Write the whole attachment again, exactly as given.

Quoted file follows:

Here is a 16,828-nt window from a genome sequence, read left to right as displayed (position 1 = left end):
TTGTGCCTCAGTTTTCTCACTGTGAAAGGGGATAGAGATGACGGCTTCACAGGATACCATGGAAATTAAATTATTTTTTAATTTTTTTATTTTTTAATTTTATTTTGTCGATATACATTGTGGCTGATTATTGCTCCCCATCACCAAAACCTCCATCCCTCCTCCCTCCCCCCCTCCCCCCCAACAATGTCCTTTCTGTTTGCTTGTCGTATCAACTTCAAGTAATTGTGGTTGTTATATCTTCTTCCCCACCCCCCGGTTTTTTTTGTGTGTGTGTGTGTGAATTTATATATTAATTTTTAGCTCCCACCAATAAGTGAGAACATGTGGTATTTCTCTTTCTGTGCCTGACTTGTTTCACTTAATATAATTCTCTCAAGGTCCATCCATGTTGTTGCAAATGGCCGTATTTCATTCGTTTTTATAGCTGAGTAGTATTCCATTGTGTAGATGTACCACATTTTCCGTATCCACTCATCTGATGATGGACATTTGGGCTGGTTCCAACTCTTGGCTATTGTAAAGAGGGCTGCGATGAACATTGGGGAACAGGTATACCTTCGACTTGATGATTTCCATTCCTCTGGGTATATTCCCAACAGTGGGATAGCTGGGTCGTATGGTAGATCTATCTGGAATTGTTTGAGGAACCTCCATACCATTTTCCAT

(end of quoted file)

Here is a 16,828-nt window from a genome sequence, read left to right as displayed (position 1 = left end):
TTGTGCCTCAGTTTTCTCACTGTGAAAGGGGATAGAGATGACGGCTTCACAGGATACCATGGAAATTAAATTATTTTTTAATTTTTTTATTTTTTAATTTTATTTTGTCGATATACATTGTGGCTGATTATTGCTCCCCATCACCAAAACCTCCATCCCTCCTCCCTCCCCCCCTCCCCCCCAACAATGTCCTTTCTGTTTGCTTGTCGTATCAACTTCAAGTAATTGTGGTTGTTATATCTTCTTCCCCACCCCCCGGTTTTTTTTGTGTGTGTGTGTGTGAATTTATATATTAATTTTTAGCTCCCACCAATAAGTGAGAACATGTGGTATTTCTCTTTCTGTGCCTGACTTGTTTCACTTAATATAATTCTCTCAAGGTCCATCCATGTTGTTGCAAATGGCCGTATTTCATTCGTTTTTATAGCTGAGTAGTATTCCATTGTGTAGATGTACCACATTTTCCGTATCCACTCATCTGATGATGGACATTTGGGCTGGTTCCAACTCTTGGCTATTGTAAAGAGGGCTGCGATGAACATTGGGGAACAGGTATACCTTCGACTTGATGATTTCCATTCCTCTGGGTATATTCCCAACAGTGGGATAGCTGGGTCGTATGGTAGATCTATCTGGAATTGTTTGAGGAACCTCCATACCATTTTCCAT